A frigid Arctic high continues to build into Southeastern parts of the United States. This has allowed temperatures to plunge to well-below average values. The cold temperatures & low wind chills will stick around Monday night & Tuesday, which will help set the stage for light wintry precipitation.
The feature of interest that will generate lift, leading to light snow, is a rather potent shortwave that is diving southeast Monday evening. This shortwave is generating quite vigorous lift but with an Arctic airmass in place, the atmosphere is very dry. The one exception is the mid-layer of the atmosphere. This region is quite moist with this disturbance, which will allow snow flakes to develop and begin to fall. With the snow flakes having to survive a fall to the surface, many just wont reach the surface because the dry air will allow them to sublimate. However, a few will survive and should reach the surface beginning in southern Missouri & Arkansas Monday evening, then eventually spreading east in parts of Tennessee & northern Mississippi overnight Monday. By early Tuesday morning, the flurry threat will extend east into northern Alabama & northern Georgia as well as the higher terrain of North Carolina.
Most areas will only see an uptick in cloud-cover but a few areas will luck out and see light snow flurries. The best chance for accumulations will be across southern Missouri, northern Arkansas & the higher terrain of eastern Tennessee/western North Carolina.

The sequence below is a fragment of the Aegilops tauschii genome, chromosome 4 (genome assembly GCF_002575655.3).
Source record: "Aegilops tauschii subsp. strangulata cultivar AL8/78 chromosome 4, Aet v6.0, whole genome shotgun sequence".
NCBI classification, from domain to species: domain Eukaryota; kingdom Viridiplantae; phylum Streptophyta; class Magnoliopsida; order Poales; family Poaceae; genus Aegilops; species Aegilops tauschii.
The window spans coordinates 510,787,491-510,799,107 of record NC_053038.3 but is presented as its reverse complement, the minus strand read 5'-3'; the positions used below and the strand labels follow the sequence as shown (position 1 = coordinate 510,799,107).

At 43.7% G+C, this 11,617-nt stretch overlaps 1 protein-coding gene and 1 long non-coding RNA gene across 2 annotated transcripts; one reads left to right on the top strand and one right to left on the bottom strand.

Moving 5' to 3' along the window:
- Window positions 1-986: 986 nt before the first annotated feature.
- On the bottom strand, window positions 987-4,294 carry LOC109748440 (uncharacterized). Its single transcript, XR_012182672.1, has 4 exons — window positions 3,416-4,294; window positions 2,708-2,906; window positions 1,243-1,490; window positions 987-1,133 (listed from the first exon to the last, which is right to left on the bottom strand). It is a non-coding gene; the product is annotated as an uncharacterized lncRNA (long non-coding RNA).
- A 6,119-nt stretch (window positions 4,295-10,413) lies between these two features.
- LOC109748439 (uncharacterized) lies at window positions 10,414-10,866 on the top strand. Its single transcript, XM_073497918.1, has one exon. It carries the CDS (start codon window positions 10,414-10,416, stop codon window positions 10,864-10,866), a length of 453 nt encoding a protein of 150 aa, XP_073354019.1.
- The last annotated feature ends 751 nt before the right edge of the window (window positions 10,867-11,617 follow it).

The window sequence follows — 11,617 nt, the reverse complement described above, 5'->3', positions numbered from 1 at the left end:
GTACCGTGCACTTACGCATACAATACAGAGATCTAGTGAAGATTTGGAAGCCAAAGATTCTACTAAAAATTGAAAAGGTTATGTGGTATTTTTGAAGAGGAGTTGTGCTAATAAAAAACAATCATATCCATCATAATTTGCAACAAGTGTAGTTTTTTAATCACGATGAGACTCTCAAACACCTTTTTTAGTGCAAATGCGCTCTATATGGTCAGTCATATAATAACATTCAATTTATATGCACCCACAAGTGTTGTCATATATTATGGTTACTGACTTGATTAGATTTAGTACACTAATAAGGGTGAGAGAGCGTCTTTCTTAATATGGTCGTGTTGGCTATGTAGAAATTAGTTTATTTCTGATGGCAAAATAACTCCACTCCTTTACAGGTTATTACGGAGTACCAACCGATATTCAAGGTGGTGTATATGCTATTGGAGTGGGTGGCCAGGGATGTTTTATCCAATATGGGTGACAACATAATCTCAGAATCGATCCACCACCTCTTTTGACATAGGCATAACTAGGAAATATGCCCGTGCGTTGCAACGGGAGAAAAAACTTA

Again, no travel issues are expected but enjoy the light snow if you’re lucky enough to see some and stay warm out there!
Christopher Nunley is Meteorologist on Firsthand Weather, Lecturer in the Department of Geosciences at Mississippi State University (MSU), and a PhD Candidate (Earth and Atmospheric Sciences) at MSU. He earned his M.S. in Applied Meteorology at MSU, was an Assistant Cross Country Coach and taught at the University of North Texas, and was a Broadcast Meteorologist at KTEN-TV (just north of Dallas, Texas). Christopher’s main focus lies within teaching and inspiring prospective meteorology students, atmospheric research to further our understanding of atmospheric processes, and forecasting and analyzing extreme weather events to help save lives!